My own attempt next to the Humbrol 157 (still wet), the wheel wells show the original 157 which came with the kit.

In conclusion, it's taken Humbrol a long time but they've come up with the best Azure Blue around.  Just a shame they couldn't do it in acrylic as well.

Saturday, 20 February 2016

Lost First Post

We live and learn.  Whilst trying to delete a draft version of my first post I managed to actually delete my first blog post, oops.  Well here goes a brief attempt at recreating it...

I'm Andy and this is my blog about modelling and painting.  Growing up in 1970s UK I played a lot with toy soldiers and built model planes and tanks, mostly Airfix but plenty of others in there to.  This lead to wargaming and RPGs, and even a fair bit of LARPing, in my teens, later teens and early twenties.  Then girls and cars and other such important matters took over and the games and toy soldiers were put away in my parents loft.
Fast forward 20 or more years and life marches on as it does, the toy soldiers have been moved from attic to attic to garage, but they never got thrown away.  I've tried to get going again in the hobby a few times over the years, tried to get my own boys interested (with very limited success) but never had the space to leave a nice painting area set up.  
So with Christmas approaching my better half asks what I want and, having seen Big Lee of Postie's Rejects get a new painting desk (link) my present was decided.  I had to do the searching, the collecting and (come to think of it) the paying for a lovely 1946 walnut writing bureau, complete with original sales receipt.  And hence the name for the blog was set.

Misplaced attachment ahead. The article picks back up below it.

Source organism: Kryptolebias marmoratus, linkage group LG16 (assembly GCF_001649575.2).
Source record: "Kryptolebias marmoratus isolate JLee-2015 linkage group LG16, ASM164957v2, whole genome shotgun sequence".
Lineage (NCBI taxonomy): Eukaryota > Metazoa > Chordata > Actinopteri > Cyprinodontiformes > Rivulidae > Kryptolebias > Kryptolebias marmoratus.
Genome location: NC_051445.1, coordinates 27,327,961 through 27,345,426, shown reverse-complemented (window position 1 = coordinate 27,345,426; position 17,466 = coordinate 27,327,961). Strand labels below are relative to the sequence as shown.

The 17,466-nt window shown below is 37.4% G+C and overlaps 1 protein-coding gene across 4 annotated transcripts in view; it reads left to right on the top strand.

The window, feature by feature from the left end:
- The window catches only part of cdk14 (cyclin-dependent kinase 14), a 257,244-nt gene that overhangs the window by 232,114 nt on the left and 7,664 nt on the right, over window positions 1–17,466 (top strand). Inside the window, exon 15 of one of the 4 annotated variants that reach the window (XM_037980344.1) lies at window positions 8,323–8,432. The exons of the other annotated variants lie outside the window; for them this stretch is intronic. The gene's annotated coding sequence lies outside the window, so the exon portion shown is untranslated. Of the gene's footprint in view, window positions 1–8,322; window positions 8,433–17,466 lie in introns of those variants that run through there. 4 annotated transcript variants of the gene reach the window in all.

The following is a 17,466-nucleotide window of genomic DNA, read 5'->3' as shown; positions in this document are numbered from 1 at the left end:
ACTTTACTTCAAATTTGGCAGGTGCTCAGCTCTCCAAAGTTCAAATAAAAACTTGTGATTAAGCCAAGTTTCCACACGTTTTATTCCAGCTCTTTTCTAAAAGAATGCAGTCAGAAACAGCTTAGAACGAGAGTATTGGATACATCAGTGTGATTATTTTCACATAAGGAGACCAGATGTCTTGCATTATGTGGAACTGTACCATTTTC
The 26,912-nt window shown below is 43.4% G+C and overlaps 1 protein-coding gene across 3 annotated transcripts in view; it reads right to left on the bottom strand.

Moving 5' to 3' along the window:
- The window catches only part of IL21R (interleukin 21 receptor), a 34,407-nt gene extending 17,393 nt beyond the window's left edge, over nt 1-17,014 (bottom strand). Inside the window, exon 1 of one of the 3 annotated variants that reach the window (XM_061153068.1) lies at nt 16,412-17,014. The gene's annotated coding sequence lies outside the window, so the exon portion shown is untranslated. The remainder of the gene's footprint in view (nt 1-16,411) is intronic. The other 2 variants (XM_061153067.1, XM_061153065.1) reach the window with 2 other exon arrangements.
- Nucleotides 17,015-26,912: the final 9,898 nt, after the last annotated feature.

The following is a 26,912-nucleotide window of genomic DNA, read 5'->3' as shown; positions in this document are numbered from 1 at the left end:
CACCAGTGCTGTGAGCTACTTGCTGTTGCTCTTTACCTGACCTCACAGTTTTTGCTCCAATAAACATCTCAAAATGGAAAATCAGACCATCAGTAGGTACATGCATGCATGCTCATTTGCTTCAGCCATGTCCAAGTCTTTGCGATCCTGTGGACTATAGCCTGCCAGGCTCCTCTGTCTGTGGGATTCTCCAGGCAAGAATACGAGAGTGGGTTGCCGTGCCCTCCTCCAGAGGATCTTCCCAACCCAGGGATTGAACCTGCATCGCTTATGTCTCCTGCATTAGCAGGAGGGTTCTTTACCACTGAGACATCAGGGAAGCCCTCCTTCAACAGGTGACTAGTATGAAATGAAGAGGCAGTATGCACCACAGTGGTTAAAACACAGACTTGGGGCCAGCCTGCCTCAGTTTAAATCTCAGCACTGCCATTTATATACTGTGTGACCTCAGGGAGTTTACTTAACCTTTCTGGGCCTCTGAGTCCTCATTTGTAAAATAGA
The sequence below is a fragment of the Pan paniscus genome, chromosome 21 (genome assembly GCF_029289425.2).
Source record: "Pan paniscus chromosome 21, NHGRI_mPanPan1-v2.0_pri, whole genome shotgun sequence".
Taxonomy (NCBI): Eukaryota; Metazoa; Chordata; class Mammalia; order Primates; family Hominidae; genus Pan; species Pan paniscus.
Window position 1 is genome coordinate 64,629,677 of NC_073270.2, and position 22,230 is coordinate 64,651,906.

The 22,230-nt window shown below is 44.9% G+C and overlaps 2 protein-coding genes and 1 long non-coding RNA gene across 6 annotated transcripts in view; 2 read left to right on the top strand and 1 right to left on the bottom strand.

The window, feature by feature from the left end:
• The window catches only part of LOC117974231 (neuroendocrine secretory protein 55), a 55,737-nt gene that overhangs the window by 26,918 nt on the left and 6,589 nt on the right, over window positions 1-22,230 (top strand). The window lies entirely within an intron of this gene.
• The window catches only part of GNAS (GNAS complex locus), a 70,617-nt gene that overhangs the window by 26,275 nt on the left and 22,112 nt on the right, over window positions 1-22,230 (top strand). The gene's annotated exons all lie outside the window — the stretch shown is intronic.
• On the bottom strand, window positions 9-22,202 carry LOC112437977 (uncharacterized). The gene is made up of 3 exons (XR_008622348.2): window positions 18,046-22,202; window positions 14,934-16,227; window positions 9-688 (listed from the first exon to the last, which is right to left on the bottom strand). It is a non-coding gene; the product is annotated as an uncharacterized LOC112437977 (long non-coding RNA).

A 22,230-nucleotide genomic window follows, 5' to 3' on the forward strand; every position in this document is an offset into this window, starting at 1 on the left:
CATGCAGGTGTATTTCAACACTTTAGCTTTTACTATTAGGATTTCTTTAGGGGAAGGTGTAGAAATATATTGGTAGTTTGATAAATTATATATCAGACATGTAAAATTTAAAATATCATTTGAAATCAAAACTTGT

Now I have somewhere to store all the paints and models and other bits and pieces I have been acquiring for the last few years whilst trying to get back in to this.

So I hope this blog will give me the kick up the arse to actually get some modelling and painting done for a change.


Thursday, 18 February 2016

Let there be light

So as I'm tucked away in a dark corner working (or soon to be working) in my own shadow I needed a descent light to work by.  Thing is it had to be reasonably in keeping with the bureau, so a traditional bankers desk light seemed about the best choice, coupled with a descent daylight lamp.  Now these seem to range from cheap to stupid price, and of course the look I want fell in to the stupid price so a compromise had to be made and I ended up with a shiny brass rather than the antiqued look, but a proper glass shade and able to take a more powerful lamp.

So with the light ordered I found the most powerful LED lamp I could, 1901 lumens at 6500k (link), and boy is it bright.  But to be honest I'm a little disappointed that the lamp has so much plastic before the lamp proper and it limits the light to one end.  But it'll do for now, I can twist it round a bit and get plenty of light to work by.

So the obstacles stopping me getting some painting done are getting fewer and fewer :-)